Tuesday, September 17, 2013

Adding Microbial Friends to My Network - Part One

According to a recent survey, 91% of Americans own a cell phone. These phones accompany us everywhere. Cars, workplaces, malls, parks...even the bathroom. All of these places are teeming with microbial life, and our phones serve as a surface for microbial colonization. Surf the internet on the subway, take a couple photos at a pumpkin farm, or check Facebook on the toilet (...ew...), and you will likely acquire some microbial souvenirs on your phone.

Although most of these microbial hitchhikers won't cause you any harm, there are concerns about the spread of disease-causing or antibiotic-resistant bacteria on phones. For example, researchers in Scotland found 84% of hospital patients' phones were colonized by microbes, including pathogenic bacteria such as Staphylococcus aureus.

Most studies investigating microbial colonization of phones examine a single time point. But how does microbial colonization of phones proceed over time? I recently got a chance to find out! Two weeks ago, my cell phone of 6 years suffered a fatal fall (i.e., I dropped it). I dutifully reported to my local wireless store and left with a brand new smartphone. That night, I realized my old phone's misfortune was a golden opportunity for a longitudinal study of microbial colonization of mobile phones! 

With a little more foresight, I would have tromped into the store with sterile cotton swabs to sample my new phone straight out of the box. Alas, I didn't think of it until later. But I did sample my phone within 24 hours, so the results can serve as a good "baseline" for future comparisons.

The details
Awesome lab tech Lari and I used two kinds of agar plates: (1) lysogeny broth (LB) agar and (2) trypticase soy agar (TSA) with 5% sheep's blood. We used sterile cotton swabs soaked in phosphate-buffered saline to swab the front and back of the phone (in halves). We then spread the swabs over the agar and incubated the plates at 37 degrees Celsius (98.6 degrees Fahrenheit, which is internal body temperature).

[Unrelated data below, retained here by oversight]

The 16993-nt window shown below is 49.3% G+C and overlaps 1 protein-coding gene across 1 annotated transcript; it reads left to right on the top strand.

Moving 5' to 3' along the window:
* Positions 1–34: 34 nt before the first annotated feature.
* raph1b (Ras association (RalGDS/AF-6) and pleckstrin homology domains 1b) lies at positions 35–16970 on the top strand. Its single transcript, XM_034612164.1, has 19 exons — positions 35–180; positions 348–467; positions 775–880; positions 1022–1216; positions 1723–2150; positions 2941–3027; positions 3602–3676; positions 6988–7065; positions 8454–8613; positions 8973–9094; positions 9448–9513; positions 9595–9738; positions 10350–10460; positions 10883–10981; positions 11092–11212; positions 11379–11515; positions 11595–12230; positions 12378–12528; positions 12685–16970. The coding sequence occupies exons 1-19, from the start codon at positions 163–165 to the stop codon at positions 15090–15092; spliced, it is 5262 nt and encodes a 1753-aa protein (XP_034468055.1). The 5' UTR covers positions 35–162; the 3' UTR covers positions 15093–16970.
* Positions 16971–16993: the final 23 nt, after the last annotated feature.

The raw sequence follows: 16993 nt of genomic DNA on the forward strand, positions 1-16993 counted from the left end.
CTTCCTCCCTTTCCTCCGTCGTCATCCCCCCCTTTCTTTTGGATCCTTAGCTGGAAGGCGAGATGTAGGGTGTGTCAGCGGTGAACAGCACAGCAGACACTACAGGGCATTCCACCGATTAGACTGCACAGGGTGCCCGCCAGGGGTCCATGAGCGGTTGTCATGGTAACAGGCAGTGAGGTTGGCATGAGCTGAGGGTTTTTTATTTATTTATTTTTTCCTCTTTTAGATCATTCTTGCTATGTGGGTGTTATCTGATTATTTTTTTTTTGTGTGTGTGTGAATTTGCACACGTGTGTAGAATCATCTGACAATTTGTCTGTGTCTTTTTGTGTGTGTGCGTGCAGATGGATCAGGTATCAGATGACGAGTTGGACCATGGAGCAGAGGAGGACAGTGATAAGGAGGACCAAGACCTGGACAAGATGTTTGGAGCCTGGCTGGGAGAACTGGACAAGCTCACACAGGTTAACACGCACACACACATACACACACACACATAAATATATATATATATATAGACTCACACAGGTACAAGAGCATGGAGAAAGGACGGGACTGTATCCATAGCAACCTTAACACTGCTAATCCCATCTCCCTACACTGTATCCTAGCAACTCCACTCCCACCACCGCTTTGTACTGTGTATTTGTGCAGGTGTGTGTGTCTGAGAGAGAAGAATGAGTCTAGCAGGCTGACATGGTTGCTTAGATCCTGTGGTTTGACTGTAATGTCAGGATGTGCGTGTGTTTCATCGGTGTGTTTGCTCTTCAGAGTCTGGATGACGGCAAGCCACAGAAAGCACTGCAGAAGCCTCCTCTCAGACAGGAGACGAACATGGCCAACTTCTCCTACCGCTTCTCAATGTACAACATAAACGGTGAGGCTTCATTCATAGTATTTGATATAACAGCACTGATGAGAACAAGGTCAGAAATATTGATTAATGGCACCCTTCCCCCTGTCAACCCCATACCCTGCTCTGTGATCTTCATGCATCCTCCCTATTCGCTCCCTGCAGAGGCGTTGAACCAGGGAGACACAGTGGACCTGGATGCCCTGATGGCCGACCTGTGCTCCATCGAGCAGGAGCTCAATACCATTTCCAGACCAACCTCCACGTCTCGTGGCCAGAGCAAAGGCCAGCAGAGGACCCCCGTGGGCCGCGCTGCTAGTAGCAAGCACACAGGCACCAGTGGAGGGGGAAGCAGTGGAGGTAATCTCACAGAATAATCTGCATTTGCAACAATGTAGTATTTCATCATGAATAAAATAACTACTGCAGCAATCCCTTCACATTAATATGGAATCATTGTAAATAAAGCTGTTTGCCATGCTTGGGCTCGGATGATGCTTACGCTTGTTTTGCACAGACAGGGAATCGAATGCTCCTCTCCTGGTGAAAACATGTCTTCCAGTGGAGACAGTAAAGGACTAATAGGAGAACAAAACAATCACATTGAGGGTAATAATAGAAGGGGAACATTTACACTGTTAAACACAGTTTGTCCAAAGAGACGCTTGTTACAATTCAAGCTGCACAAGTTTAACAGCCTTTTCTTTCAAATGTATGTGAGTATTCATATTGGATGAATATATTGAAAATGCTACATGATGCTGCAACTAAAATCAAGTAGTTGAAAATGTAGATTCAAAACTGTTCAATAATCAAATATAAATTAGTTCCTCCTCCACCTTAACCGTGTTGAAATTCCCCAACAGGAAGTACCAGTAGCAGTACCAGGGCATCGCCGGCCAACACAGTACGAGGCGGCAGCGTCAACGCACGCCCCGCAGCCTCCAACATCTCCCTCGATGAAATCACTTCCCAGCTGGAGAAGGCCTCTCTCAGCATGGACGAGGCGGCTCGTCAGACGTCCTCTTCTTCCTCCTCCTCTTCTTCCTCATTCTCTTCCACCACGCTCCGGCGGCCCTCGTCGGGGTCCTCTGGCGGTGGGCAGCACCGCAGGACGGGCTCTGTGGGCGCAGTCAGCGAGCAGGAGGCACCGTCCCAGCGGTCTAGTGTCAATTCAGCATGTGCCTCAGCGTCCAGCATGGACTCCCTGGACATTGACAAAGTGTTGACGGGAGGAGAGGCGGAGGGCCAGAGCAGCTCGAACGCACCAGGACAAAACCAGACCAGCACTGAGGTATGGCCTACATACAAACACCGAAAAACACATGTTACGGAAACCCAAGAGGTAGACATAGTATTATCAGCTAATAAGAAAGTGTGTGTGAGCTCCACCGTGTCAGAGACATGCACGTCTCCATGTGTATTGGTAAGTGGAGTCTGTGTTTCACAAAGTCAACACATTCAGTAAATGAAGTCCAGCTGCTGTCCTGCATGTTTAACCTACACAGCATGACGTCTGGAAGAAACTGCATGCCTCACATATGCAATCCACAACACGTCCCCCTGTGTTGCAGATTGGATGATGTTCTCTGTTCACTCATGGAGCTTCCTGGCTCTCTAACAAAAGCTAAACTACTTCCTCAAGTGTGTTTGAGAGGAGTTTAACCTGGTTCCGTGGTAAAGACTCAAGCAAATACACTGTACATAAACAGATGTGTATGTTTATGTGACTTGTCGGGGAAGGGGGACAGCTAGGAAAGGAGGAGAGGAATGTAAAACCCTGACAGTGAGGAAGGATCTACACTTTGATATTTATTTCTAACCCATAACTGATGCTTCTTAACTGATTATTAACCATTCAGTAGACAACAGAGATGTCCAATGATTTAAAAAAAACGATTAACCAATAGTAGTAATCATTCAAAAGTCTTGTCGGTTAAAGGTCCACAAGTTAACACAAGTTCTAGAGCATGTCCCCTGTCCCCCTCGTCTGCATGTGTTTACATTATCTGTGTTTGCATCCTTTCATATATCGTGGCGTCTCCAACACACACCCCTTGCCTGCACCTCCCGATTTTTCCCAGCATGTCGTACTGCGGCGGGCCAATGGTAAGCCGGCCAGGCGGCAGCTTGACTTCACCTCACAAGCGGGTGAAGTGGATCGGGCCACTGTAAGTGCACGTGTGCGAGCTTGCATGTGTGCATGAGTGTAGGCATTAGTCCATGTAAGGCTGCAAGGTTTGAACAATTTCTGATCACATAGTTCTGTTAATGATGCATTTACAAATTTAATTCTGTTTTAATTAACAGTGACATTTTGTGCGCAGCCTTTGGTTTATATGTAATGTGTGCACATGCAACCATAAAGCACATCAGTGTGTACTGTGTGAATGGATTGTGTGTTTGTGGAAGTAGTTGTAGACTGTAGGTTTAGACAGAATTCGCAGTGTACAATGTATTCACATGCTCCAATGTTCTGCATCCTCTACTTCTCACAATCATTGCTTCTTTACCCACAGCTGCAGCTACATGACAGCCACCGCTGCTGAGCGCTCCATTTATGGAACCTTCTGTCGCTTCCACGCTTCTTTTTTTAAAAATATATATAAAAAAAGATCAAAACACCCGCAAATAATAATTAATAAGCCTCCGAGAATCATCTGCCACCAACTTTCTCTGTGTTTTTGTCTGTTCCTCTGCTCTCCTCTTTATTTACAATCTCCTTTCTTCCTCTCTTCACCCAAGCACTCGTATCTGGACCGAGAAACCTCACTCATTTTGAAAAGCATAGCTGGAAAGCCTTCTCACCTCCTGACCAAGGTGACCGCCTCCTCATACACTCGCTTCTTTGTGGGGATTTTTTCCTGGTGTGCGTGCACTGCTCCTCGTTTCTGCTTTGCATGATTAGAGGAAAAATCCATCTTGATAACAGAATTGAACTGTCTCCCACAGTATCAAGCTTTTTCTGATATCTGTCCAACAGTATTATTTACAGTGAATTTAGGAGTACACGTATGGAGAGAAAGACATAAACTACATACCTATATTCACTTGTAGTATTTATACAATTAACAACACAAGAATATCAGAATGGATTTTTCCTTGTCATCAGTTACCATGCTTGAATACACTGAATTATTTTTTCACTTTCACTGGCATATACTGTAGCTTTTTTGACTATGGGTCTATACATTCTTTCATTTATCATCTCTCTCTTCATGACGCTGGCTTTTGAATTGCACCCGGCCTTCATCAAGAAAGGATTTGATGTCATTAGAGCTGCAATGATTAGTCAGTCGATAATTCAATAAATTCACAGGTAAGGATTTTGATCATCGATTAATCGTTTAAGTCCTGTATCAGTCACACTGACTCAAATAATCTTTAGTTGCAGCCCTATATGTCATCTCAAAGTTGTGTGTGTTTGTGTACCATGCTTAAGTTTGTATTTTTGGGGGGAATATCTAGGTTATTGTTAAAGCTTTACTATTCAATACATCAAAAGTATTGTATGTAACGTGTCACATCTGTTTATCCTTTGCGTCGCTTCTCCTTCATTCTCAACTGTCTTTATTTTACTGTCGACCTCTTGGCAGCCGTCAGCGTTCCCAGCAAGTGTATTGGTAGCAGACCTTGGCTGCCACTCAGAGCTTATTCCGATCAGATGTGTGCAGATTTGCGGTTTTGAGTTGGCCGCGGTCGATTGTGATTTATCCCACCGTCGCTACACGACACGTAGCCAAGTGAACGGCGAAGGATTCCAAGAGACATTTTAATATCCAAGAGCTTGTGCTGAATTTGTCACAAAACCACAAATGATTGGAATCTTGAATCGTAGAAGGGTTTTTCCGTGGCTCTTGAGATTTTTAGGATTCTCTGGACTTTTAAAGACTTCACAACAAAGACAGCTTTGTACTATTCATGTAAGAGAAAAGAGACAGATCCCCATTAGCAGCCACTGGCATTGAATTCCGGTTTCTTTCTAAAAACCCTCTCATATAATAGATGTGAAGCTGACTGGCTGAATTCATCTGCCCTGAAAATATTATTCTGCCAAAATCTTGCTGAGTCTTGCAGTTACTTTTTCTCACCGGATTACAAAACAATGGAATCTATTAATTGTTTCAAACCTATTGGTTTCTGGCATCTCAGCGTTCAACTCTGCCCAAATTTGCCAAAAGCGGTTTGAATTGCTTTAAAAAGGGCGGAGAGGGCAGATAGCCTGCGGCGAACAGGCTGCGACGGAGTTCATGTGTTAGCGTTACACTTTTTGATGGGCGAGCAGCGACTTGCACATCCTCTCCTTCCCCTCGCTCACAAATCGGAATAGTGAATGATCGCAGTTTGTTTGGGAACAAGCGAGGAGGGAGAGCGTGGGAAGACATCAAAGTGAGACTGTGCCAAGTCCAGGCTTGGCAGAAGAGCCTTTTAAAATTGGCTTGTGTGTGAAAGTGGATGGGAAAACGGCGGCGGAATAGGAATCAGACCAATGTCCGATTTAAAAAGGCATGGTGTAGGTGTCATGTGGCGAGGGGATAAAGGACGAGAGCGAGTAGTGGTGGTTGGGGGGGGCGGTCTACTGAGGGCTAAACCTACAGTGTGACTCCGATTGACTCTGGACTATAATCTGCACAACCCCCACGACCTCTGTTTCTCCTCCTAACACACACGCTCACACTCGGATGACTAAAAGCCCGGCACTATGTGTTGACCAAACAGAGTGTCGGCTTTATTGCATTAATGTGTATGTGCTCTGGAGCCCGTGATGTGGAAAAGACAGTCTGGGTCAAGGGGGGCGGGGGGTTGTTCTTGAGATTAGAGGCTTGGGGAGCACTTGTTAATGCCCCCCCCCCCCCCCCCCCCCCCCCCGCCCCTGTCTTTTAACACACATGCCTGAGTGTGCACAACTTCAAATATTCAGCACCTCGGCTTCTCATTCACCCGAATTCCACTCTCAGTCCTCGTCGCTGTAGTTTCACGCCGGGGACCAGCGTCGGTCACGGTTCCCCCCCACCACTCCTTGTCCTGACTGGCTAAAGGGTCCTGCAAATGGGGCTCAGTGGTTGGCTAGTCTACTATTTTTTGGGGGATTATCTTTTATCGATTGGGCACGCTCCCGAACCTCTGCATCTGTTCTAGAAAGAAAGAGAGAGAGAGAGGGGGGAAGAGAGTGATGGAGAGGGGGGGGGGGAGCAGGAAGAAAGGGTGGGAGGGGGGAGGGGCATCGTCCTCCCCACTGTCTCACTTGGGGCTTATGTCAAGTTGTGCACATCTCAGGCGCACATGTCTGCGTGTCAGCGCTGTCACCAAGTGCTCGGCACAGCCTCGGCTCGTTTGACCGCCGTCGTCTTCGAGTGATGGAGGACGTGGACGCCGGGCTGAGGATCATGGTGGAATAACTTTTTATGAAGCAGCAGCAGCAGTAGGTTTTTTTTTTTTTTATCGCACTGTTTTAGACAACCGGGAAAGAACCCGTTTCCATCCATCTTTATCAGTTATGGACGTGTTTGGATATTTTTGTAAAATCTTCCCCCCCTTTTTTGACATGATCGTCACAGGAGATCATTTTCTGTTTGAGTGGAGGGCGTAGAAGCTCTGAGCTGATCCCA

The results
Here are the plates after about 36 hours of incubation.
LB agar - front of phone

Tuesday, July 30, 2013

In the Trenches: Cover Letters for Undergrads

Although the main purpose of my blog is to share fascinating microbiology, I also have interests in science education and the scientific enterprise itself. I thought about posting in a separate place on these topics, since it's a bit of inside baseball, but in the end I decided to include these posts here as a feature called "In the Trenches". Here's the first in the series, written for undergraduate students who are interested in doing research with a professor during their time in college. 

Standing out in a crowd: tips on writing cover letters for undergrads applying to lab research positions

There it is, stapled to the bulletin board in the hallway. A job announcement advertising the perfect research opportunity for you! It's a chance to work in a professor's lab, doing experiments on a fascinating topic. If you're interested in pursuing a career in science, conducting research with a faculty member during your undergraduate career is one of the best ways to develop your scientific skills and gain important experience. But, your classmates know this, too. How can you set yourself apart in a crowd of eager applicants? Write a good cover letter! Based on my experience hiring students for lab research positions, I’d like to offer a few pointers to help you craft a strong and professional cover letter for your application.